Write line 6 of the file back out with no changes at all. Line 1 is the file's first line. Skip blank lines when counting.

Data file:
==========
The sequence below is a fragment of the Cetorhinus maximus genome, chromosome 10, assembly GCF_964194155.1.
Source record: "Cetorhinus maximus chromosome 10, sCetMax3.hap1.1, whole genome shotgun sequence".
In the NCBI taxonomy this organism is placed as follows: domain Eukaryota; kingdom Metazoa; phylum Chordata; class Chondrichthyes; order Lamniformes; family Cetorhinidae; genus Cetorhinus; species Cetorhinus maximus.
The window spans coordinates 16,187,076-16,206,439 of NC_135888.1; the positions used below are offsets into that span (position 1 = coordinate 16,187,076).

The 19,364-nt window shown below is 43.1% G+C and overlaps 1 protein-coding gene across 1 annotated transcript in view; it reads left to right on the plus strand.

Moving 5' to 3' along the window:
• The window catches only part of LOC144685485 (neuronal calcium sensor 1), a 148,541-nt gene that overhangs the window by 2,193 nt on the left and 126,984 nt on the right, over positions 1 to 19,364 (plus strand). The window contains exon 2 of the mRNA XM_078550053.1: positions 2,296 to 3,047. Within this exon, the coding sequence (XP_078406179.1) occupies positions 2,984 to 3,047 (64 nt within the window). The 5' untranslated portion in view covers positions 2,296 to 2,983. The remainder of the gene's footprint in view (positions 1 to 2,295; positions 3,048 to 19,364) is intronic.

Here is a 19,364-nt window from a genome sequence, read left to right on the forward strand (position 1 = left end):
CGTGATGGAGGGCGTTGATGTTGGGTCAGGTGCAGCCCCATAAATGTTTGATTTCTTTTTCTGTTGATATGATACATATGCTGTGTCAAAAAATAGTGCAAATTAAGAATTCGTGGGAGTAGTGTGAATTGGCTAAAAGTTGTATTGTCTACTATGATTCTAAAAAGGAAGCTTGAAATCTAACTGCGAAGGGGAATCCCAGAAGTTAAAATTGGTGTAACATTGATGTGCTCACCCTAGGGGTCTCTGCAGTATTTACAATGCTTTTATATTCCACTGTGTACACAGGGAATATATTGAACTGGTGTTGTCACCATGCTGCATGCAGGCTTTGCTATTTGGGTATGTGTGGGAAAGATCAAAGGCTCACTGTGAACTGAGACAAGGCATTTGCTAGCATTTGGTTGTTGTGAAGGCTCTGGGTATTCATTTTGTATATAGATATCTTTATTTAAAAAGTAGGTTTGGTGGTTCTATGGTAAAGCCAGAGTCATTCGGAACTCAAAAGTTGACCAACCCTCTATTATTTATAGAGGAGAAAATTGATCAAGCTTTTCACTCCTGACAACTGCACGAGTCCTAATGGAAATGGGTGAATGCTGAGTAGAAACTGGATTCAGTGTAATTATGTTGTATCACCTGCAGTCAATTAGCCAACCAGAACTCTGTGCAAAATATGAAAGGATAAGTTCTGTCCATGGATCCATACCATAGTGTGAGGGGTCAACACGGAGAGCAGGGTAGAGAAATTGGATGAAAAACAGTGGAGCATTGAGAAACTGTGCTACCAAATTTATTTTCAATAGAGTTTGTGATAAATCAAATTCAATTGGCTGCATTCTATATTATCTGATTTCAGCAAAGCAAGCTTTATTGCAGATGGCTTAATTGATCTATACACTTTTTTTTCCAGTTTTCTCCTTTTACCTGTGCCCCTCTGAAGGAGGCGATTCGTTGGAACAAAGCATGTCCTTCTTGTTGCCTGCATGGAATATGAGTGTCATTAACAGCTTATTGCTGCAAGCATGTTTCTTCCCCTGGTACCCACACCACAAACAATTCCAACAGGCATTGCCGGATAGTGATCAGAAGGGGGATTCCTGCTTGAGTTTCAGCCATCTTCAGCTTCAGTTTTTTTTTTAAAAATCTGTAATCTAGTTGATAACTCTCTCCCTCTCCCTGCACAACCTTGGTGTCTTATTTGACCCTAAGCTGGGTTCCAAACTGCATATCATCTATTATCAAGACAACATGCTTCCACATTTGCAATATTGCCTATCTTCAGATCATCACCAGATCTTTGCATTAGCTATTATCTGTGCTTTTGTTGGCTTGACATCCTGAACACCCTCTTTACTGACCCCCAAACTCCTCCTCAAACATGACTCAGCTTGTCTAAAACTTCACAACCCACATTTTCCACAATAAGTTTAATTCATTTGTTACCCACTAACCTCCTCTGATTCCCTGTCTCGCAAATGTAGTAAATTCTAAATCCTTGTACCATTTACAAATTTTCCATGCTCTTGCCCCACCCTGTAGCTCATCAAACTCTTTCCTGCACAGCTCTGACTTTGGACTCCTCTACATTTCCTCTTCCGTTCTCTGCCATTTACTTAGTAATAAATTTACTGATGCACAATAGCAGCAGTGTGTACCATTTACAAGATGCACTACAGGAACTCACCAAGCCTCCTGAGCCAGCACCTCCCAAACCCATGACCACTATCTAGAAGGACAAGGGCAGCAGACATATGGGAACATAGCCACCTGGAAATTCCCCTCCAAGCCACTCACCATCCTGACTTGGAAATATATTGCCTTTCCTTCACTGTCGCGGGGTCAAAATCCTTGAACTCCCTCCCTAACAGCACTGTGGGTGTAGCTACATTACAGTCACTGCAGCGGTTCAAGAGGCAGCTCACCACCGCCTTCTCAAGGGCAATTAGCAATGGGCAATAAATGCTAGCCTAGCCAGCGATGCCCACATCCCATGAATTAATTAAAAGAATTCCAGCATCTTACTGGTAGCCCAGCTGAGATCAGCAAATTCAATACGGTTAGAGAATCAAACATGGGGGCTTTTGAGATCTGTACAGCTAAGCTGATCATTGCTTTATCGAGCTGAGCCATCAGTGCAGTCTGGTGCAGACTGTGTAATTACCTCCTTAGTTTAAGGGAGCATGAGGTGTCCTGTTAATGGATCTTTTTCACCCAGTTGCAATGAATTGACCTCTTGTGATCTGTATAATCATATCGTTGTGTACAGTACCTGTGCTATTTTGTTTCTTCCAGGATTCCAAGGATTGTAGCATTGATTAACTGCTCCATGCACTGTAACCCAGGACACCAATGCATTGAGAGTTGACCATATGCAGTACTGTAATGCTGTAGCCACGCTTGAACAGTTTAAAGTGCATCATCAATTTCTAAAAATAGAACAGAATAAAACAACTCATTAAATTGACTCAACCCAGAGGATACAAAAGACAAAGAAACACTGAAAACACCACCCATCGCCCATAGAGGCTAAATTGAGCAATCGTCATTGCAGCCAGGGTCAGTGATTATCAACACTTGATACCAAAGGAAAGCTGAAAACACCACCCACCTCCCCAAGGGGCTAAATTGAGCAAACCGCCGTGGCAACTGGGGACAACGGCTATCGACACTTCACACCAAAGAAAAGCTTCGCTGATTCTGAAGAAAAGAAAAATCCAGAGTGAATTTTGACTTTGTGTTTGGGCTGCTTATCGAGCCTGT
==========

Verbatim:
Moving 5' to 3' along the window: